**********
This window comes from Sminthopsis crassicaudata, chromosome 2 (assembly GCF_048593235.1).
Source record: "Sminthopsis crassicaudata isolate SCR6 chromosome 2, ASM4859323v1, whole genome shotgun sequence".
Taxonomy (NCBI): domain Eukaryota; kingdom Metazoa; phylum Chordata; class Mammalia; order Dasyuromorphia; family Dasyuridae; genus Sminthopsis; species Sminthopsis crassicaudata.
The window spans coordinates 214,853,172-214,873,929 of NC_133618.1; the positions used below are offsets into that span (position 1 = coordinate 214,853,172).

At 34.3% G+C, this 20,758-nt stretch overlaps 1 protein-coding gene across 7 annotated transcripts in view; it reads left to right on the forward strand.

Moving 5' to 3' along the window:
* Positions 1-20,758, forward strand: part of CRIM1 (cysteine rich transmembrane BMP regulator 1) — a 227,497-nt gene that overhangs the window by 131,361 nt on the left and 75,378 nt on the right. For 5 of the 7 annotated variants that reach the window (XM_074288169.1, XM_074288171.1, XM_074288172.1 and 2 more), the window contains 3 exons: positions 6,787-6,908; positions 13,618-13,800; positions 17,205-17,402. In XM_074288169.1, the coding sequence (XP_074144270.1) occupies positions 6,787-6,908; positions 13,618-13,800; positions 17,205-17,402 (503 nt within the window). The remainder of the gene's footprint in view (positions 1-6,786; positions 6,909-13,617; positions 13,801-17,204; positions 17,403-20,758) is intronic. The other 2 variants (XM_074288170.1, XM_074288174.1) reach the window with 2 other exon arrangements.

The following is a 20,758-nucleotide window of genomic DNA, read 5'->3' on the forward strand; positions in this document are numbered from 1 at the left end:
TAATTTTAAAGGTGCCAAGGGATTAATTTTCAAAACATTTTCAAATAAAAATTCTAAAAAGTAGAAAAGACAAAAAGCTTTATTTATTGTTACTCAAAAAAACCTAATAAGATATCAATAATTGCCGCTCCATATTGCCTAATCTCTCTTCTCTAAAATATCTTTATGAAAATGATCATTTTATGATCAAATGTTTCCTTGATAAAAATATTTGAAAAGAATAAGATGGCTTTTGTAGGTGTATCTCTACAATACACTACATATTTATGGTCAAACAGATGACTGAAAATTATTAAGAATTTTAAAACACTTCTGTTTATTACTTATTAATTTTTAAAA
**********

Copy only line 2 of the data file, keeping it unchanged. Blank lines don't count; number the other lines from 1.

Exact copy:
Source record: "Sminthopsis crassicaudata isolate SCR6 chromosome 2, ASM4859323v1, whole genome shotgun sequence".